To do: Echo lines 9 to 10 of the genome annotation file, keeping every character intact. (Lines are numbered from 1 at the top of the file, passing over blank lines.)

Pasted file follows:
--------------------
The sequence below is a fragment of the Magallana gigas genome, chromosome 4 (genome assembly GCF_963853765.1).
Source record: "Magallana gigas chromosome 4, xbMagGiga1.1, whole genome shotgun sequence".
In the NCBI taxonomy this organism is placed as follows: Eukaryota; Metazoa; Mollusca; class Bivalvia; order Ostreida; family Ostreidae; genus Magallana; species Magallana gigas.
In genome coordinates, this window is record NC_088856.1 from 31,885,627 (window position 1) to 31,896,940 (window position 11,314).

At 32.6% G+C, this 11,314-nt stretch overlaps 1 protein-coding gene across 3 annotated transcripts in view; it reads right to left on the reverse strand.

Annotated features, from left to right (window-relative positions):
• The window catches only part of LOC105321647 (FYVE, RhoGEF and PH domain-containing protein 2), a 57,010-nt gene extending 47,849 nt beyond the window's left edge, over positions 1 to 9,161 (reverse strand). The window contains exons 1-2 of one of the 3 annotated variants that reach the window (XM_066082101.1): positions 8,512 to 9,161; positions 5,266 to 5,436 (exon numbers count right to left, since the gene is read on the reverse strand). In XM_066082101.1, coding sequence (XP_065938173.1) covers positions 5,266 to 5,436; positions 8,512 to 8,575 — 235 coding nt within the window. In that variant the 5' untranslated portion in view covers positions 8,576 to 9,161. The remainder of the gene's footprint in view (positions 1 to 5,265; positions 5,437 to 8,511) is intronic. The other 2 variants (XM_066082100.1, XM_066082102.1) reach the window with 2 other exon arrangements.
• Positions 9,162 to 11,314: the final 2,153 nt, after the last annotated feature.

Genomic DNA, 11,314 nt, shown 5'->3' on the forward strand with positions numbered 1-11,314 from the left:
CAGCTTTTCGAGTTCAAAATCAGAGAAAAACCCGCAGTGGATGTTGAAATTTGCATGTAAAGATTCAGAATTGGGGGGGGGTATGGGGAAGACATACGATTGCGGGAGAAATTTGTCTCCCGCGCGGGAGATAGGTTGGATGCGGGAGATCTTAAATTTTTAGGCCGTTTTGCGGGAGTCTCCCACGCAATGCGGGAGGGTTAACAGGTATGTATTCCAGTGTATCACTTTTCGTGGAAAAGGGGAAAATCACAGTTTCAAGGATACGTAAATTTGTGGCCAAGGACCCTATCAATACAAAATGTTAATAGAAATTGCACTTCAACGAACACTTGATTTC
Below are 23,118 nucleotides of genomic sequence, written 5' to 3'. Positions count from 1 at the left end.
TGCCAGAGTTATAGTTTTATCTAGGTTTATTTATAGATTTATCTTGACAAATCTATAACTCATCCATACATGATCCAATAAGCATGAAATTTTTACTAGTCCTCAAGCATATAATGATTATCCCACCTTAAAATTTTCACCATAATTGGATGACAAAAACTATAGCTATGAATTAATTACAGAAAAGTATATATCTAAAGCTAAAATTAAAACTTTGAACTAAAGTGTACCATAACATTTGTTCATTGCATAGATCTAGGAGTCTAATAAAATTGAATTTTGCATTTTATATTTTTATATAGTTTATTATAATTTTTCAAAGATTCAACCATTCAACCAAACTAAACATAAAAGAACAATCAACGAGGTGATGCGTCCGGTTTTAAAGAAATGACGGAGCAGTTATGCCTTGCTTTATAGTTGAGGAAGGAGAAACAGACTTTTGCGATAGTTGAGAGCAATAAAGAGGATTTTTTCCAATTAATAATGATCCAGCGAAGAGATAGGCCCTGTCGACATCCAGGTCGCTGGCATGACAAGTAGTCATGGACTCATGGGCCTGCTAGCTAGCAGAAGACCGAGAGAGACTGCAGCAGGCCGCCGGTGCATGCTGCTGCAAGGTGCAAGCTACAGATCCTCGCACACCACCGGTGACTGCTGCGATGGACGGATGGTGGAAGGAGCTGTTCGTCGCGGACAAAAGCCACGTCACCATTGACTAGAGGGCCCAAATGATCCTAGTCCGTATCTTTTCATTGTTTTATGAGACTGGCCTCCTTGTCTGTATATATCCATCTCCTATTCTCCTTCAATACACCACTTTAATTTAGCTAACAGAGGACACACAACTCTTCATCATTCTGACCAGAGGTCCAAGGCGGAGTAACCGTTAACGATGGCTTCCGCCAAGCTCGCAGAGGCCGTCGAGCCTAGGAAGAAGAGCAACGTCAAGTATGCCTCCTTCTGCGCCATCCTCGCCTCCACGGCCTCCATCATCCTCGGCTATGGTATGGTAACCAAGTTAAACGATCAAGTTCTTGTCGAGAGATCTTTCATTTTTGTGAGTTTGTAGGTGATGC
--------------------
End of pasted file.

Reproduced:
Genomic DNA, 11,314 nt, shown 5'->3' on the forward strand with positions numbered 1-11,314 from the left:
CAGCTTTTCGAGTTCAAAATCAGAGAAAAACCCGCAGTGGATGTTGAAATTTGCATGTAAAGATTCAGAATTGGGGGGGGGTATGGGGAAGACATACGATTGCGGGAGAAATTTGTCTCCCGCGCGGGAGATAGGTTGGATGCGGGAGATCTTAAATTTTTAGGCCGTTTTGCGGGAGTCTCCCACGCAATGCGGGAGGGTTAACAGGTATGTATTCCAGTGTATCACTTTTCGTGGAAAAGGGGAAAATCACAGTTTCAAGGATACGTAAATTTGTGGCCAAGGACCCTATCAATACAAAATGTTAATAGAAATTGCACTTCAACGAACACTTGATTTC